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Searching for Dark Complexity with Colliders and Telescopes

David Curtin (U. Toronto)
Monday, November 16, 2020 - 4:00pm
Click on the event for the zoom link.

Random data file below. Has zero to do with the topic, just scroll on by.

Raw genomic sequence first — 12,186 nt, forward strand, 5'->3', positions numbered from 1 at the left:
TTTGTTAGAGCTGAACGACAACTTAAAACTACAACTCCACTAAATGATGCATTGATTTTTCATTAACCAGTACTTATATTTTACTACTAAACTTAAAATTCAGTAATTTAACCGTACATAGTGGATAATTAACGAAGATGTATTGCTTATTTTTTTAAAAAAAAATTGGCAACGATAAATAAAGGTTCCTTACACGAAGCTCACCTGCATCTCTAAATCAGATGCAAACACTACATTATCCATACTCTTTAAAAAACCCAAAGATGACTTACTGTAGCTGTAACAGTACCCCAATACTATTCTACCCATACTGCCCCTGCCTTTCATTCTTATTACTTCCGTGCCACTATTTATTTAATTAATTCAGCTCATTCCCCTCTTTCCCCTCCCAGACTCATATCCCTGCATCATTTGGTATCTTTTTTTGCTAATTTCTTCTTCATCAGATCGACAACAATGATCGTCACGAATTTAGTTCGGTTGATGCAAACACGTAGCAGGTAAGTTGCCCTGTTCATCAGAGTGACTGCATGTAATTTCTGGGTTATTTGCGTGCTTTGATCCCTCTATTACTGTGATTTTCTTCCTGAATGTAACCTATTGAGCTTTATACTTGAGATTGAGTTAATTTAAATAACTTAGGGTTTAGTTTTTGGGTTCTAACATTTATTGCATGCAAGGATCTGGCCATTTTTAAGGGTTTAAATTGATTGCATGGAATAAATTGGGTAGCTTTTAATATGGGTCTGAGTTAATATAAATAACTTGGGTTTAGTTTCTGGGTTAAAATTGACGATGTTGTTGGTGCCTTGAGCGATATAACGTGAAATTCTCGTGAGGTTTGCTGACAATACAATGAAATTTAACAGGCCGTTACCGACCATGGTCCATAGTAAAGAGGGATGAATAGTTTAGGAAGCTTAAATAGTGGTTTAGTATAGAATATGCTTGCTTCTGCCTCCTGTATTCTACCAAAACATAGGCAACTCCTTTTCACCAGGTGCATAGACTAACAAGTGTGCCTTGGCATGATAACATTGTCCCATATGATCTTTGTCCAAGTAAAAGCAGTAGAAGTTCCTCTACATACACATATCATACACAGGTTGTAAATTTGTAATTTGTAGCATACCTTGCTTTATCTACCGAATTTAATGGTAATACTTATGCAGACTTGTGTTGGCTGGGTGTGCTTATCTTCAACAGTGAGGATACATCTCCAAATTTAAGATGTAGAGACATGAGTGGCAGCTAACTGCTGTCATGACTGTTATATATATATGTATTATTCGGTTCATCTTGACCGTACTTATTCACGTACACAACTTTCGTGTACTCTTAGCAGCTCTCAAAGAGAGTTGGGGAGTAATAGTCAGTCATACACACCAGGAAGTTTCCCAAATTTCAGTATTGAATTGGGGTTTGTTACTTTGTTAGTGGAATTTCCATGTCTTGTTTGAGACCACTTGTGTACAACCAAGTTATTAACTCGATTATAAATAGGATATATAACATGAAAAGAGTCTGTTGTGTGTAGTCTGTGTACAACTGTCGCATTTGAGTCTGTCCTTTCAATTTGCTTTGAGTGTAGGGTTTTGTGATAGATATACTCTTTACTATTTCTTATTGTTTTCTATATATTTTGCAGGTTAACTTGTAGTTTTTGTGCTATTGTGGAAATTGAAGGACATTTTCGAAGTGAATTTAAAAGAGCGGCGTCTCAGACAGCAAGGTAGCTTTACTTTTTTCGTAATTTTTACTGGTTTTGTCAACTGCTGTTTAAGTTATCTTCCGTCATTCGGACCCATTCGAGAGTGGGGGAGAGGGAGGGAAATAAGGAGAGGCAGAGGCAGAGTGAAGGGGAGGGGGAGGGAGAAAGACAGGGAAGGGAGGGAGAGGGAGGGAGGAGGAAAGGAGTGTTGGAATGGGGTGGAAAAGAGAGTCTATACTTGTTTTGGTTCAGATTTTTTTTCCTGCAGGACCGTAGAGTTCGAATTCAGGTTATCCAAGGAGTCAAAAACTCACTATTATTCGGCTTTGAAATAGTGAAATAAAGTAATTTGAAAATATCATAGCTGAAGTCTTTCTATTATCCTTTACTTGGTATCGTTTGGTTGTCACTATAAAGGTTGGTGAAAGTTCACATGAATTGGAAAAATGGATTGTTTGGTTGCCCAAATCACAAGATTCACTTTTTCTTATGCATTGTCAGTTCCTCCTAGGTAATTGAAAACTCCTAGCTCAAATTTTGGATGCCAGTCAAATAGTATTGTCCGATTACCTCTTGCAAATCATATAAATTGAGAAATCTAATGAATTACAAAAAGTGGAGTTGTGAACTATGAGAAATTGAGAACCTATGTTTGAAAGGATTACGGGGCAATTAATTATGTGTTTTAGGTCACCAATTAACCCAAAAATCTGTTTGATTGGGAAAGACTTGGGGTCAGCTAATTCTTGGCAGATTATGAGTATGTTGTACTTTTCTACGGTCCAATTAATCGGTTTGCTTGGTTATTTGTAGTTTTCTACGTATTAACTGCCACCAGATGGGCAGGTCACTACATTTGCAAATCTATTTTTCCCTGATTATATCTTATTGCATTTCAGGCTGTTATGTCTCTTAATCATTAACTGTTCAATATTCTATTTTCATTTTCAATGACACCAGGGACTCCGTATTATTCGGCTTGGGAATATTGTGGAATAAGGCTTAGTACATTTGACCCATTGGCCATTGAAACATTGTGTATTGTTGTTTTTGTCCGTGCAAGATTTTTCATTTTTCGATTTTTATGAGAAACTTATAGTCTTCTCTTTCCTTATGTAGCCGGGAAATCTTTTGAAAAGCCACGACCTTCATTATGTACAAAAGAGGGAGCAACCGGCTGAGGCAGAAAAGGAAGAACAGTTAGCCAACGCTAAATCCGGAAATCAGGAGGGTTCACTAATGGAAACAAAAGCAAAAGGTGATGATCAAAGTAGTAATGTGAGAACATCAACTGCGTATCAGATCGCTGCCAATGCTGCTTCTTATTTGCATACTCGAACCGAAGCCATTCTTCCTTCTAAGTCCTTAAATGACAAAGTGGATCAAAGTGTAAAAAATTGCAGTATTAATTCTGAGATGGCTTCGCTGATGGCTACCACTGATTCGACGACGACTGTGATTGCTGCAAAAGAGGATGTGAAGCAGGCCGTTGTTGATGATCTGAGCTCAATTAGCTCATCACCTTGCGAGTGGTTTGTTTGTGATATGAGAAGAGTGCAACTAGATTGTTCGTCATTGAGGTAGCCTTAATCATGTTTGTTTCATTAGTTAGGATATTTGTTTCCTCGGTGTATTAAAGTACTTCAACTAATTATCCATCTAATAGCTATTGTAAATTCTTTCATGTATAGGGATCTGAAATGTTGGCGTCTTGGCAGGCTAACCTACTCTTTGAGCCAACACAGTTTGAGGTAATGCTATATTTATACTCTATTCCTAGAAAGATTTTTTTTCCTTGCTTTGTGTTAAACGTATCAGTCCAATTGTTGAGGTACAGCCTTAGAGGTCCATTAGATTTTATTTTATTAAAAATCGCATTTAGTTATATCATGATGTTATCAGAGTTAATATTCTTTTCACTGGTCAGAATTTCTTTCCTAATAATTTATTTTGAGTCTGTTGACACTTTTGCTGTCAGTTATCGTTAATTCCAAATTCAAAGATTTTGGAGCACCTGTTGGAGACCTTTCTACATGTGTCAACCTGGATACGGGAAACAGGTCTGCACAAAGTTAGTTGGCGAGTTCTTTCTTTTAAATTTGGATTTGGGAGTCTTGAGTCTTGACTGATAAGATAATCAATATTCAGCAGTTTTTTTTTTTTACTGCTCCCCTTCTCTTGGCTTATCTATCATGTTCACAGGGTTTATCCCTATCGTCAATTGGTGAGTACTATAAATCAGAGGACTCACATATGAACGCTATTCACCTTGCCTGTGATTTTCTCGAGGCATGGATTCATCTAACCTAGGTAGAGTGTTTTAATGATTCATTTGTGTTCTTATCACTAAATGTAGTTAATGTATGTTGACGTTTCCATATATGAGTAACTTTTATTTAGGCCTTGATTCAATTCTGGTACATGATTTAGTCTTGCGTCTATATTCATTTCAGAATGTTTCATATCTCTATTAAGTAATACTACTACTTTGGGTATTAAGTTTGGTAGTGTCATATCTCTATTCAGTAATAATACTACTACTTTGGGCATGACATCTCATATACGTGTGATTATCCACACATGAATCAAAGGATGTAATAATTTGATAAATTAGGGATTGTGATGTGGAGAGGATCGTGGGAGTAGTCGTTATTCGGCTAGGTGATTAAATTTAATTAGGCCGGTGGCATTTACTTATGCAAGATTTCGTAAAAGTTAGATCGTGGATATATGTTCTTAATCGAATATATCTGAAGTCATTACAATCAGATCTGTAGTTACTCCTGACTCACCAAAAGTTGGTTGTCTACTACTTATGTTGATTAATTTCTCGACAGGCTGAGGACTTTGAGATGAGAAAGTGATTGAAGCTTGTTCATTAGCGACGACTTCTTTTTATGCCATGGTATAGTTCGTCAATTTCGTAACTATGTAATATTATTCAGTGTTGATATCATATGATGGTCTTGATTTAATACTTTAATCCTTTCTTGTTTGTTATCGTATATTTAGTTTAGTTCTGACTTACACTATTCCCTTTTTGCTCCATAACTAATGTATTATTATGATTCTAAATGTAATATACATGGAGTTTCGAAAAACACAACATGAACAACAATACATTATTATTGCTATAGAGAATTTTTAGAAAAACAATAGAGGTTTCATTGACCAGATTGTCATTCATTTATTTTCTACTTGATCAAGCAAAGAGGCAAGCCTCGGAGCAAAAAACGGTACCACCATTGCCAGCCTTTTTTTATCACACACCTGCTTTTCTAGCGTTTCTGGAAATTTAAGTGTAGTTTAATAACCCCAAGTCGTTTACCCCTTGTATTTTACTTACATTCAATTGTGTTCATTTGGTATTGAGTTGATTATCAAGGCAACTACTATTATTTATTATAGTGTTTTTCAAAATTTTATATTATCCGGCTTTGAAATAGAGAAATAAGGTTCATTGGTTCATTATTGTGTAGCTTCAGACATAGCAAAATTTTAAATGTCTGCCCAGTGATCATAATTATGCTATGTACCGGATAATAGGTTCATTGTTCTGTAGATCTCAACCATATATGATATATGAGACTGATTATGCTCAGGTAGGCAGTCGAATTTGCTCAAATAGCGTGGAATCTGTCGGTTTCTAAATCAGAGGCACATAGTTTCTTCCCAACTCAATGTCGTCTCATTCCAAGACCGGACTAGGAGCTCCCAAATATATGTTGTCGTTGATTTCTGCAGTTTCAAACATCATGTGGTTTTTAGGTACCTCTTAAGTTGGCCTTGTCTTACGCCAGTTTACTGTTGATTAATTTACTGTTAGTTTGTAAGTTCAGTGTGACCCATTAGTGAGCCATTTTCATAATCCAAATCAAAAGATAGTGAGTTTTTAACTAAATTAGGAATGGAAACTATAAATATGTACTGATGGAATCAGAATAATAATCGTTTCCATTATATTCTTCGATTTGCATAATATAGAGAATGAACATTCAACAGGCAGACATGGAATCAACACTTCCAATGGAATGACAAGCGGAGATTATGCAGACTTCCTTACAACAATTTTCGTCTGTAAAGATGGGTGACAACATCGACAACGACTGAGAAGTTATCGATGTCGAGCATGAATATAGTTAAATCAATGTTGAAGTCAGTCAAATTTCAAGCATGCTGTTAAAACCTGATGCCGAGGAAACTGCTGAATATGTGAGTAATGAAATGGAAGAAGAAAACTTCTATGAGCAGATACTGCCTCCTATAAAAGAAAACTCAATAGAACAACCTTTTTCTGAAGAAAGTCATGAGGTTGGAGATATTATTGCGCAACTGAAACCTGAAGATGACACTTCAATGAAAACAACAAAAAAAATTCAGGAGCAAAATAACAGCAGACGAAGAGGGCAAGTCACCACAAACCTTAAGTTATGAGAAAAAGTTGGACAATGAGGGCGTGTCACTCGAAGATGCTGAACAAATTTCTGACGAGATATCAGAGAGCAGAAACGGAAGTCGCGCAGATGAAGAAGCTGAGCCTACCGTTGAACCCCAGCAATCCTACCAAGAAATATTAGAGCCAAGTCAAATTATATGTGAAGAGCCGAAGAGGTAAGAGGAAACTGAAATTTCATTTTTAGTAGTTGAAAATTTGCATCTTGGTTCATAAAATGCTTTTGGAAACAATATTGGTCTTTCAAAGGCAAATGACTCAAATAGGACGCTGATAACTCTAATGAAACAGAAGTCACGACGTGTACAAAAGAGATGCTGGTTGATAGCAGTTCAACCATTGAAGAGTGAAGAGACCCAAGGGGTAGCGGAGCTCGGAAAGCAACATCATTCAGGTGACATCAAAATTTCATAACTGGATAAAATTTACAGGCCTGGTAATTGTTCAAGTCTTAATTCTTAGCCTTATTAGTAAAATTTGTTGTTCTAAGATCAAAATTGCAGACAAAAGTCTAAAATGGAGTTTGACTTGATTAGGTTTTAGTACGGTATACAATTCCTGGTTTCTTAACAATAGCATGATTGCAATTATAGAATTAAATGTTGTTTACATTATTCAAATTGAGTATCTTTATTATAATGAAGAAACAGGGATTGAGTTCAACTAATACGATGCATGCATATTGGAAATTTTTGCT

The Standard Model (SM) of particle physics is an incredibly predictive theory that nonetheless leaves several fundamental mysteries unanswered, like the weakness of gravity, the nature of dark matter (DM), and the origin of the universe's matter-antimatter asymmetry. Many extensions to the SM have been proposed over the decades, including supersymmetry and WIMP dark matter, but none of their predicted signatures has been found today. I will talk about theories that extend the SM by new hidden sectors of new particles and forces, which hardly interact with us but could have similarly rich internal structure and spectra of states as the SM. These hidden sectors, including theories of Neutral Naturalness, could solve the same long-standing mysteries with radically different experimental signatures: long-lived particles and dark showers at colliders, mirror baryonic dark matter with its own rich dynamics, and alien mirror stars shining in dark light with a sprinkle of regular X-rays and optical light thrown in. These scenarios of "Dark Complexity" can be discovered but require radically different experimental approaches to standard collider and dark matter searches. This includes new detectors like MATHUSLA for the LHC and new telescope and gravitational wave searches for exotic astrophysical signatures like Mirror Stars, which can together help peel back the next layer of the fundamental physics onion and allow us to assemble a more complete understanding of the fundamental forces shaping our universe.


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